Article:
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Biological Chemistry

Cooking With Cicadas, Irish Potato Famine Demystified

by Linda Wang
June 3, 2013 | APPEARED IN VOLUME 91, ISSUE 22

 

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Credit: Shutterstock
Crunchy: Cicadas can make for a healthy snack.
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Credit: Shutterstock
Crunchy: Cicadas can make for a healthy snack.

If, like many a member of the Newscripts gang, you live in the eastern part of the U.S., you should brace yourself for a noisy summer. After 17 years of underground hibernation, one brood of periodical cicadas is back.

The winged insects drive people buggy with their infamously loud, persistent mating calls, which can reach 120 decibels. But according to a May 15 article online at National Geographic News, if you can’t beat them, eat them.

The insects are high in protein but low in fat and carbohydrates, making them a potentially healthful snack, the article says. To take advantage of cicadas’ unique culinary characteristics, cookbooks such as “Cicada-Licious: Cooking and Enjoying Periodical Cicadas” are filled with recipes as varied as cicada dumplings, cicada-rhubarb pie, and sizzling chili cicadas.

No matter how tasty cicadas are, diners should take caution, Jenna Jadin, author of “Cicada-Licious,” tells National Geographic News. Research has shown that mercury from sources such as coal-fired power plants accumulates in the insects’ bodies, she warns. And cicadas emerging in areas heavily treated with pesticides and herbicides could also absorb the chemicals. Still, Jadin believes the risk to humans is small: “I don’t think the average person who wants to go out and enjoy the cicada emergence by having a meal of cicadas or two [has] anything to worry about,” she says in the article.

So if you’re adventurous and want to create a memorable experience this summer, dine away. You can start with a recipe for turning cicadas into a sweet snack:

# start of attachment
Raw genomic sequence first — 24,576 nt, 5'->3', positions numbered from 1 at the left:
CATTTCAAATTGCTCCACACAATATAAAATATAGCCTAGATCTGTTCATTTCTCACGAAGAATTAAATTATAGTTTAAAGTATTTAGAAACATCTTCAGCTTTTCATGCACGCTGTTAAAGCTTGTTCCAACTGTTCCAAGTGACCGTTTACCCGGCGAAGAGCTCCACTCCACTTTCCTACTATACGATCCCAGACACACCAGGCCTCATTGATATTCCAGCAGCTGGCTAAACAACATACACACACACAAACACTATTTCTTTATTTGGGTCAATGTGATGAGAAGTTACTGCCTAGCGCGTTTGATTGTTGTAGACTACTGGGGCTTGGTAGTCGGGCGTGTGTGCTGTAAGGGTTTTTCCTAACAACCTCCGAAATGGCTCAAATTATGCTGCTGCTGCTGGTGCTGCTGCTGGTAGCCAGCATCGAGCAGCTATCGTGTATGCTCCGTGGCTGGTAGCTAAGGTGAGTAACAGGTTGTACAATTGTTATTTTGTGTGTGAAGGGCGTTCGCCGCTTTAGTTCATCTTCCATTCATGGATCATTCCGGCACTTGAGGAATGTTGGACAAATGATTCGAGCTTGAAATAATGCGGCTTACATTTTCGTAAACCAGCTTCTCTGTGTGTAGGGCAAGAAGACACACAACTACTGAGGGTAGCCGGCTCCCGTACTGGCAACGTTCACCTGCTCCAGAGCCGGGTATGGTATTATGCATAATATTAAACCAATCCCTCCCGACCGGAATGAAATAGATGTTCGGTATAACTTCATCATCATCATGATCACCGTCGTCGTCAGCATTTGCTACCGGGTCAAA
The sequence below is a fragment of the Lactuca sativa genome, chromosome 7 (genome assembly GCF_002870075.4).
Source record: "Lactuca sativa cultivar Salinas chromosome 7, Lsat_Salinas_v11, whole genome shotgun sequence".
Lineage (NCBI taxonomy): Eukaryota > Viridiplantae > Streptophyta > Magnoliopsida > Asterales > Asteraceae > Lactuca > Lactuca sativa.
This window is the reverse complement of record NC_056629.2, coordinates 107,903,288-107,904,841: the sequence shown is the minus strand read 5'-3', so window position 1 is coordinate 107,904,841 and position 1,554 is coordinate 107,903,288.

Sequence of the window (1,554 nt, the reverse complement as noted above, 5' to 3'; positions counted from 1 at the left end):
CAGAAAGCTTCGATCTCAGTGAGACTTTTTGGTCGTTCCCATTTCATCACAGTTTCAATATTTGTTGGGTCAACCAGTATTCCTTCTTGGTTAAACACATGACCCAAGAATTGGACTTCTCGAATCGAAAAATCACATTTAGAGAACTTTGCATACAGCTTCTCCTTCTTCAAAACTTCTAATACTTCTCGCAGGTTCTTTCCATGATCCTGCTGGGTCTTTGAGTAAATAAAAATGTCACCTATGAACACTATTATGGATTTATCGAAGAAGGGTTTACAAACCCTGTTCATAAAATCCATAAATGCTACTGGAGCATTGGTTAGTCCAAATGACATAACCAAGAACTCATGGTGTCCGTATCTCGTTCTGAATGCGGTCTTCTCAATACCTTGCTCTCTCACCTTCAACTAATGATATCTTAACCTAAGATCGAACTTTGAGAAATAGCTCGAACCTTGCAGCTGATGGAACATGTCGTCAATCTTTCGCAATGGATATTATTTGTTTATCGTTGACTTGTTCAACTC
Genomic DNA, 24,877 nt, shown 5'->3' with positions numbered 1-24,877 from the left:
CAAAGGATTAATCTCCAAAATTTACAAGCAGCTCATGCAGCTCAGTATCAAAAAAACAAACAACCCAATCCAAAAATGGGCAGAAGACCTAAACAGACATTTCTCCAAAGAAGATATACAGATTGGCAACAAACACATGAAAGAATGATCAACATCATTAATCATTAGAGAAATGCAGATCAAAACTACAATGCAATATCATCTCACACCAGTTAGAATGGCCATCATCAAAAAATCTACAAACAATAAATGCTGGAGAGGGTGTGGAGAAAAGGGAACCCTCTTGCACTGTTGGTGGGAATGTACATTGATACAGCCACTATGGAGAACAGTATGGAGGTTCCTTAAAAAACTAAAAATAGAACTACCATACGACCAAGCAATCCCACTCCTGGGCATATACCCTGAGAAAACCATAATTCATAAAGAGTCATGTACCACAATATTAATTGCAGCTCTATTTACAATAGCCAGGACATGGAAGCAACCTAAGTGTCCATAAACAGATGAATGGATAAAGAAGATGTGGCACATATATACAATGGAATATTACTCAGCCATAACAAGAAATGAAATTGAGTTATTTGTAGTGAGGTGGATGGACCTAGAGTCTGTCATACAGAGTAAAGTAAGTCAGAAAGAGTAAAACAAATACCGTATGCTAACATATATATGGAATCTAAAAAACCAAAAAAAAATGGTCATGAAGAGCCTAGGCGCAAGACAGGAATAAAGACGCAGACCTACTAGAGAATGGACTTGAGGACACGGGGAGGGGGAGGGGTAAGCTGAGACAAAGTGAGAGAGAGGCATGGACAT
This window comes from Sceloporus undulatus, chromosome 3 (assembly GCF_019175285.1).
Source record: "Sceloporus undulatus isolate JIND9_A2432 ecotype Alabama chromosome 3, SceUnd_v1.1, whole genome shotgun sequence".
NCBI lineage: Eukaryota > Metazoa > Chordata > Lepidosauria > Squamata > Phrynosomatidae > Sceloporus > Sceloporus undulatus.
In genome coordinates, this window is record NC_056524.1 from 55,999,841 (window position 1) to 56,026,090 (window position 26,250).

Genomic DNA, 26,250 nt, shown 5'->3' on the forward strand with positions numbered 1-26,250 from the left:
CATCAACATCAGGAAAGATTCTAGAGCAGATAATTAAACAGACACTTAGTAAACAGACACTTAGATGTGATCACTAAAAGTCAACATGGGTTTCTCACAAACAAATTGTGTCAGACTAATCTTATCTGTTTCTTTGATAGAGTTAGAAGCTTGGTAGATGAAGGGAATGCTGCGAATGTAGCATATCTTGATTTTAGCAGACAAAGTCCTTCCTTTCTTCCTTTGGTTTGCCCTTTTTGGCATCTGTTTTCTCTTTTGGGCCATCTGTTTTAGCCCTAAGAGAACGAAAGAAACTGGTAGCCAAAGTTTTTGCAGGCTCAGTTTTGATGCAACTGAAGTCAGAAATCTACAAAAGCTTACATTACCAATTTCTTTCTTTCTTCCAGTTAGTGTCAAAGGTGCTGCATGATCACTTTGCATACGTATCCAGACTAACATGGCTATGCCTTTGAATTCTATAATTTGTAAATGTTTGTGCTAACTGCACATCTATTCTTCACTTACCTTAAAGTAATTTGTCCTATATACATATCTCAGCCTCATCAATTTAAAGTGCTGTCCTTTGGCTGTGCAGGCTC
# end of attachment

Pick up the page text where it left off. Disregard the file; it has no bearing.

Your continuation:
Candied Cicadas

1 lb cicadas
1 cup white sugar
2 tsp ground cinnamon
¼ tsp salt
3 tbsp milk
1 tsp vanilla extract

Preheat oven to 350 ºF. Spread cicadas in a single layer on a baking sheet. Roast for approximately 15–20 minutes, or until brown and thoroughly dried out.

Stir together sugar, cinnamon, salt, and milk in a medium saucepan. Cook over medium-high heat for eight minutes, or until the mixture reaches the soft-ball stage at 236 ºF. Remove from heat, and stir in vanilla.

Add cicadas to sugar syrup, and stir to coat well. Spoon onto waxed paper, and immediately separate cicadas with a fork. Cool and store in airtight containers. (Recipe courtesy of Jenna Jadin)

In other infestation-related news, scientists have identified the culprit behind the Great Famine, also known as the Irish Potato Famine. The mid-19th-century episode destroyed potato crops and caused more than 1 million deaths in Ireland because of starvation.

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In the bag: Scientists now know what caused the Irish Potato Famine.
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Credit: Shutterstock
In the bag: Scientists now know what caused the Irish Potato Famine.

The cause of the famine boils down to a single strain of the funguslike organism Phytophthora infestans. The findings were recently published in the open-access journal eLife (2013, DOI: 10.7554/elife.00731).

The Great Famine, which spread rapidly throughout Europe starting in 1845, was most catastrophic in Ireland, where people depended on potatoes as a food staple.

Scientists previously thought that a strain of P. infestans named US-1 was to blame for the blight because it was the most prevalent strain worldwide prior to the 1970s.

By doing some genetic sleuthing, however, researchers reconstructed the spread of P. infestans by sequencing the pathogen’s DNA collected from historical specimens of infected potato leaves. Hernán A. Burbano of Max Planck Institute for Developmental Biology, in Germany, and an international team compared 11 historical strains of P. infestans with 15 modern strains of the pathogen and discovered that the strain responsible for the blight was not US-1 but one that is new to science. That strain, which they named HERB-1, likely emerged in the early 1800s and persisted until the 20th century, they say.

The researchers note that historical plant specimens are “a largely untapped source to learn about events that affected millions of people during our recent history.”

Linda Wang wrote this week’s column. Please send comments and suggestions to newscripts@acs.org.

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